This is a special edition of the Raymond Tec News podcast because I have some important information I wanted to share ahead of the weekend. Tomorrow, Saturday January 19, 2019 across 15 of the 28-member European Union protests are organized to stop the finalization of the European Directive on Copyright in the Digital Single Market. That’s a mouthful, but it’s important enough that I’m dedicating a special episode to it.
The directive, as I will call it, is a wide-ranging bill that will effectively change the way all Europeans use the internet. No, this isn’t an exaggeration. The entire directive is a mess, but three of the articles, 11, 12a, and 13, are the primary issue.
Article 11 was crafted by news conglomerates. It allows news sites to charge what many are calling a link tax when other websites link to their content. In theory, it’s supposed to level the playing field for news sites that don’t get enough money from advertising. In reality, the broad definition of article 11 means that news sites can charge everyone for sharing their stories. This even means sharing a story to your timeline on Facebook.
Language was added to exempt the actual hyperlink to articles, but not the titles. Changes have also been made saying that individual words can’t be taxed. But snippets, like what you see in search results can be. There is no clarity about what constitutes or who decides what are individual words or snippets.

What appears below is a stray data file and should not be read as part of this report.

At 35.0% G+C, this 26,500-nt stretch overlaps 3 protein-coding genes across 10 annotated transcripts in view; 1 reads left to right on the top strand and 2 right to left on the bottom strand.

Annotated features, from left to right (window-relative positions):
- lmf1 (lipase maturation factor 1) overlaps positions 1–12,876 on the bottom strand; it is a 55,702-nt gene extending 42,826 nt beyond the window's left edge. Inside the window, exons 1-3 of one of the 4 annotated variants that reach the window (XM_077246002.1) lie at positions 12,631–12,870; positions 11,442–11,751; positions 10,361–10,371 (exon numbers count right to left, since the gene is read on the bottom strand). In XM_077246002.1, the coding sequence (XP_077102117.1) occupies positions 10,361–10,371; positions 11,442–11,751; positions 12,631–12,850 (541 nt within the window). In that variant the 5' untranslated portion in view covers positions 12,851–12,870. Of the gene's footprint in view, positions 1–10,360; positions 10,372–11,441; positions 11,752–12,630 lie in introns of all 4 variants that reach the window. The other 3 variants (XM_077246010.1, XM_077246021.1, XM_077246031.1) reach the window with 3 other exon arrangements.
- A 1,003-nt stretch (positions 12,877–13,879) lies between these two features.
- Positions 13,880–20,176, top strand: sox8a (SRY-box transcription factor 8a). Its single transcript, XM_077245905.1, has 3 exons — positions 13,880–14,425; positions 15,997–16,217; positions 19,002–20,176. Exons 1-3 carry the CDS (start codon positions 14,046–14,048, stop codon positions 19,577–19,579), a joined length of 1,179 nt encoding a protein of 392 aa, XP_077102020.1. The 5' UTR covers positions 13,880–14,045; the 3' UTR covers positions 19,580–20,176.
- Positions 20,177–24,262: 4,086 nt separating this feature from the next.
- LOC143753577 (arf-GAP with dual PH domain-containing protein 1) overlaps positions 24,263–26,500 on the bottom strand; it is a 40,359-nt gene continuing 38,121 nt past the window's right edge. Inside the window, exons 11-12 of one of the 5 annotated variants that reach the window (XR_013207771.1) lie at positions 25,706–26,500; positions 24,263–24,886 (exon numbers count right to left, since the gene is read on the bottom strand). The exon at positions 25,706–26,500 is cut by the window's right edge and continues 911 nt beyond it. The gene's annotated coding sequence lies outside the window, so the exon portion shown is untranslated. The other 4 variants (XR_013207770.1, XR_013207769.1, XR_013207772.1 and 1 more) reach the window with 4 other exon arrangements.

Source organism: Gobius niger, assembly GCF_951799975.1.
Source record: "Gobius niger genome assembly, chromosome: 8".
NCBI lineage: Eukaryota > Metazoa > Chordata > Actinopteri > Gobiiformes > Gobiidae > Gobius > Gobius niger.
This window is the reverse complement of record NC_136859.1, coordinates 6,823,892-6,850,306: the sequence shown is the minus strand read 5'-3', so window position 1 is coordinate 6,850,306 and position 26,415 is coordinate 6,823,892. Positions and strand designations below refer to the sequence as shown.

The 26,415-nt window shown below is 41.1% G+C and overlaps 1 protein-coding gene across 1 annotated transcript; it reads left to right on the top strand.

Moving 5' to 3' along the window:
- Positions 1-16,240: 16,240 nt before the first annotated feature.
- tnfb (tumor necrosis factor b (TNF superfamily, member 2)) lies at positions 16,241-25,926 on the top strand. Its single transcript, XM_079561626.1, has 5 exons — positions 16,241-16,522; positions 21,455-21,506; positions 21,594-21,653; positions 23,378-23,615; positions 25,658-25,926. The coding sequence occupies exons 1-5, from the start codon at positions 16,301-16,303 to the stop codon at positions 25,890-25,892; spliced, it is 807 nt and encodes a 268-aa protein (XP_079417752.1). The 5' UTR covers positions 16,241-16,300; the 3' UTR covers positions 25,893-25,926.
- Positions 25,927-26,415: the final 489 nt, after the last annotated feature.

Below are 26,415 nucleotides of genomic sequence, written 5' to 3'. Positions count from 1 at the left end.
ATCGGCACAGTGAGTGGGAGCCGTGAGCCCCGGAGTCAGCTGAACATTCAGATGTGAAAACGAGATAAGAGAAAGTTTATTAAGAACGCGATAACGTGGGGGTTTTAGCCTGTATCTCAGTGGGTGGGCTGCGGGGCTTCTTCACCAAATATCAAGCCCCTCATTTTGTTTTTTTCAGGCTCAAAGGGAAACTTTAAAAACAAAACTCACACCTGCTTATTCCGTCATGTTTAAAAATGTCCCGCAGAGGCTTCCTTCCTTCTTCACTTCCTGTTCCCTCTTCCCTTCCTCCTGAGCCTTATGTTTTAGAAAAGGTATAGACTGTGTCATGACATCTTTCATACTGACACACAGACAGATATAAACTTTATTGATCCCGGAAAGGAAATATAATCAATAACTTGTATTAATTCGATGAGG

In response to the potential of Article 11s adoption, Google posted screenshots yesterday of what their news results will look like. It’s bleak. There’s a link in the show notes, but, basically, your results will return a link to the article, with no title, the name of the publication, and no information or images about the article.
Besides lacking focus for who can be charged and when, the article also lacks definitions when it refers to news sites. Does it mean publishers with revenues of more than 20 million dollars a year? Does it mean blogs which support their writers financially? Nobody knows because it’s not defined.
Article 12a will give sports even organizers copyright over recordings of their events. But, not just recordings, photos in the stadiums, even before the event has begun.
Article 13, known colloquially as the upload filter, was crafted by the music recording industry. It will require platforms to scan everything that is uploaded against a database of copyrighted works to check for violations. While this sounds like it might benefit artists, it doesn’t. It means that you won’t be able to share a song or music video on your Facebook profile which will drastically decrease their exposure.
Let me just be clear about how this upload filter will work. It won’t be people sitting at a computer checking each of your uploads, it will be left to flawed programs. This will render sharing or uploading prohibitively difficult.
I know it sounds like I’m being alarmist, but the reality is, the EU Copyright Directive is so vague it will allow each of the 28-member countries to write their own definitions for much of the articles. Freedom of speech on the worldwide internet is under attack by a small group of legislators in the European Union. This action must be stopped.
If you’re in Europe, visit stopacta2.org, sign the petition, and join in the protests planned in 24 cities tomorrow. If you’re outside the EU, support our brothers and sisters who are protesting; reach out via Social Media and show your solidarity for an open internet.